Alex Patt of West Hartford, a fourth grader at Solomon Schechter Day School of Greater Hartford, was a first place winner in Energize Connecticut’s 13th Annual ‘eesmarts’ statewide student contest, and was honored Friday at the State Capitol.
Fourth grader Alexander “Alex” Patt of the Solomon Schechter Day School of Greater Hartford was chosen as a finalist in Energize Connecticut’s 13th annual “eesmarts” statewide student contest. Alex’s newspaper article was selected from more than 1,200 entries and he attended the ceremony Friday at the State Capitol.
He learned at the ceremony that he had been awarded a first-place prize.
To enter the competition, fourth grade students were charged with writing a newspaper article for their local papers about the importance of saving energy including facts about energy efficiency and conservation. Alex’s article, “Money, Money, Money Saved!” was published in The Hartford Courant in April 2017.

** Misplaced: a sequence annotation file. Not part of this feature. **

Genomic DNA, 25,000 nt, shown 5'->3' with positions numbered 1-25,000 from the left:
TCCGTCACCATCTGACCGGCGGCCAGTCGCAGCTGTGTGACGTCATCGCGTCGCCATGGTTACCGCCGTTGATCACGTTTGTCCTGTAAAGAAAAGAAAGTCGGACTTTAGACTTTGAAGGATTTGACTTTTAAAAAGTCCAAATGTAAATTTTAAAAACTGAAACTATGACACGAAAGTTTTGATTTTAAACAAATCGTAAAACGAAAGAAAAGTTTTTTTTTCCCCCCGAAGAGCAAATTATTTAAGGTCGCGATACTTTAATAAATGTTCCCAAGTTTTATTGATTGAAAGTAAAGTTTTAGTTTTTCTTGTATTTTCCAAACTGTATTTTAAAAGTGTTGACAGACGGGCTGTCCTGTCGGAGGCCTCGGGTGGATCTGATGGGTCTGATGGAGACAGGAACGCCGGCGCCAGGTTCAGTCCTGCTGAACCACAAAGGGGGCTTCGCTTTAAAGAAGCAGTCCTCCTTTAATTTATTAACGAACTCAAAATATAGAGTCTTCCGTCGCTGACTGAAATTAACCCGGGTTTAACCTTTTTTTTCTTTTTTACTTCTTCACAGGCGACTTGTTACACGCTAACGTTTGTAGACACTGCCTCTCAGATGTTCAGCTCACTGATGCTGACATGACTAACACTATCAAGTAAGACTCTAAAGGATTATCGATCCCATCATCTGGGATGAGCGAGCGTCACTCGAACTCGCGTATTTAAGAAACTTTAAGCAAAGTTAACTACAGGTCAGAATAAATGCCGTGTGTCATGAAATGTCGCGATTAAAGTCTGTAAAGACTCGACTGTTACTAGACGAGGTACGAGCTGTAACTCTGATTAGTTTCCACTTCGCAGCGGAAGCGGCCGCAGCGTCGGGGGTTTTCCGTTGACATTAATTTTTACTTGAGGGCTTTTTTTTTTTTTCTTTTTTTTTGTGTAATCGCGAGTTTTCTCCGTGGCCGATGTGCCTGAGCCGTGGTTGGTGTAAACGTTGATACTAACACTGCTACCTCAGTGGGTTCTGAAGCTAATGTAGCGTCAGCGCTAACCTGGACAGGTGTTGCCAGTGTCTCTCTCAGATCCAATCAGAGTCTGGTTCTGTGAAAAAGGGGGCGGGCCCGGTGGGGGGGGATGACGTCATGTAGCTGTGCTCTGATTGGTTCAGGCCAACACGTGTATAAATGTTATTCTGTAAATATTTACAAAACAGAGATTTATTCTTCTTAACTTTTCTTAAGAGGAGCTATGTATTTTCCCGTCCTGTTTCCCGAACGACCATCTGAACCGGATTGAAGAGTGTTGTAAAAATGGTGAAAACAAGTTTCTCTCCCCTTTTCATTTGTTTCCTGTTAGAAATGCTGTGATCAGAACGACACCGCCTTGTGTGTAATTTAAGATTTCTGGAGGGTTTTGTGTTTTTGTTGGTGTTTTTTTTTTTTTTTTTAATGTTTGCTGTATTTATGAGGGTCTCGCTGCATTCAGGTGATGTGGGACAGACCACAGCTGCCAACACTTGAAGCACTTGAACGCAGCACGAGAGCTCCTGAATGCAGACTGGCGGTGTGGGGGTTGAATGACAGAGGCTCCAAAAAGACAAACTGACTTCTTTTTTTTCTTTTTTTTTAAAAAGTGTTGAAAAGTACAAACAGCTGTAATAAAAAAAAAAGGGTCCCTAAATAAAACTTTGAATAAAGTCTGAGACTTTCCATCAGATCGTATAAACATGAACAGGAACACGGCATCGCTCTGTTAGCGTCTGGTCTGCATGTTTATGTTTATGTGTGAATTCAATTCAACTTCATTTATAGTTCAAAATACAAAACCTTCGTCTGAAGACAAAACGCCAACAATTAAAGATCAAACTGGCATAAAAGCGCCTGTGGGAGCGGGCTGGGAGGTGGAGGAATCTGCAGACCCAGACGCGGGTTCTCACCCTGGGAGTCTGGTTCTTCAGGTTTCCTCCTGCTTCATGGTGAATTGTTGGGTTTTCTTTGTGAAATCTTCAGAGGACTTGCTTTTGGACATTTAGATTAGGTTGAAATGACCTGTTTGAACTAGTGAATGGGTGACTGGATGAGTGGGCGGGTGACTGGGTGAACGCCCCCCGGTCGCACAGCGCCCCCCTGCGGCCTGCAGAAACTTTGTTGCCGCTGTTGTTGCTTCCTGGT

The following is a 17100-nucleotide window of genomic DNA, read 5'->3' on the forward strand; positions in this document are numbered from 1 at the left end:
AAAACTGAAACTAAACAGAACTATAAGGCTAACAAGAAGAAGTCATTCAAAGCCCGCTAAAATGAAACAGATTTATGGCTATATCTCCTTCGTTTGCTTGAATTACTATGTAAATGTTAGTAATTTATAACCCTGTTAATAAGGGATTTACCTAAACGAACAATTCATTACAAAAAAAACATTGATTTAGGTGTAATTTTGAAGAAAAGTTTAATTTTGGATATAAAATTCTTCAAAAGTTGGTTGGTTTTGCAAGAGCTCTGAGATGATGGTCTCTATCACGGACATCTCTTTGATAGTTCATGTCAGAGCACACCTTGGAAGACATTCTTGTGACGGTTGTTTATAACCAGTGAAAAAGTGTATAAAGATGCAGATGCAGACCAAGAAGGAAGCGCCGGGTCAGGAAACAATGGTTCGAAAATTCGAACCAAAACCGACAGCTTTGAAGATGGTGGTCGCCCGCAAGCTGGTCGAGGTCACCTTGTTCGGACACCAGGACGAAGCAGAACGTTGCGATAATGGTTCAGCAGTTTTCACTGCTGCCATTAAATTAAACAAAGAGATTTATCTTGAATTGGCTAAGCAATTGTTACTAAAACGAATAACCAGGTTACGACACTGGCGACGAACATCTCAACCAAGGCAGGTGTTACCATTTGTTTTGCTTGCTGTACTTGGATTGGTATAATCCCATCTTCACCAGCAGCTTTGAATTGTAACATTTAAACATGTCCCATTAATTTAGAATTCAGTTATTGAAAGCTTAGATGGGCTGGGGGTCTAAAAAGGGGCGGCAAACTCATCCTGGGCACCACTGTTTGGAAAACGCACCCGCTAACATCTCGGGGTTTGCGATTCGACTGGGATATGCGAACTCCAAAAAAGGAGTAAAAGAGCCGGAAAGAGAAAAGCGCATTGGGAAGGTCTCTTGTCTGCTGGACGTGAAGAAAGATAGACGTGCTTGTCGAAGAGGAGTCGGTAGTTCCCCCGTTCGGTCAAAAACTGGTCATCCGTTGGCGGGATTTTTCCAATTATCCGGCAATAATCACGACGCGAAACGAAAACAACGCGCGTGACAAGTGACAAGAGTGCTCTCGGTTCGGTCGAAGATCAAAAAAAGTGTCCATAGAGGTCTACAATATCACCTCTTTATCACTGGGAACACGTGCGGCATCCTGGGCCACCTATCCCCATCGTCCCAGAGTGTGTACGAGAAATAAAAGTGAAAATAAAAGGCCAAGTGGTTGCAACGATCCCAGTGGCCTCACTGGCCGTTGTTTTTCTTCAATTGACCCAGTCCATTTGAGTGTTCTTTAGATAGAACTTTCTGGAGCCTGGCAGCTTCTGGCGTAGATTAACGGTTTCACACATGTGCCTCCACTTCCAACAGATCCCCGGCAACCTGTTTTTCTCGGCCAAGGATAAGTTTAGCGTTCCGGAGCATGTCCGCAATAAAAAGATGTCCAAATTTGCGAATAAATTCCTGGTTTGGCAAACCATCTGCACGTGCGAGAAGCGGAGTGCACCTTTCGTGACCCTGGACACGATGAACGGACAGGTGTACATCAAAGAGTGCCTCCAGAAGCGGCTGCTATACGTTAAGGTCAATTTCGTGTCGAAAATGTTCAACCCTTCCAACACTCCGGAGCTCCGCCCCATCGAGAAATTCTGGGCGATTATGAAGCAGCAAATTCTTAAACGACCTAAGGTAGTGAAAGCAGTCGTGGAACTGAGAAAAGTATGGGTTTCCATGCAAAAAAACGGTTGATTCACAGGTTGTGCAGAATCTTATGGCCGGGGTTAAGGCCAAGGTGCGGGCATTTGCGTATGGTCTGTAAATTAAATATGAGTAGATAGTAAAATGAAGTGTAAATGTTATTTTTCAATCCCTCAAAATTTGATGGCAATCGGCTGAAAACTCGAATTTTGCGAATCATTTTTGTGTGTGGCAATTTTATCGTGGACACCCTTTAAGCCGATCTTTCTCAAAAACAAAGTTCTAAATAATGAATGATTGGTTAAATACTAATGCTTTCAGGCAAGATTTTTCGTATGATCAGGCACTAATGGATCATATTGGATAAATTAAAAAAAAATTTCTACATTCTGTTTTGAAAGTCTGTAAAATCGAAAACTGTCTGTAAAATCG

The report was an on-the-scene report from the home of the Flanders, which Alex reported is the leading energy saving home in West Hartford. He continued to point out some of the specific aspects of their home and reported on their massive savings of $1,000 on their electric bill.
This is the third year in a row that students in Schechter general studies teacher Helen Schwartz’s third and fourth grade language arts classes have won the eesmarts competition. “They did research in class, learned the parts of a newspaper article, and wrote, edited and submitted!” Schwartz said.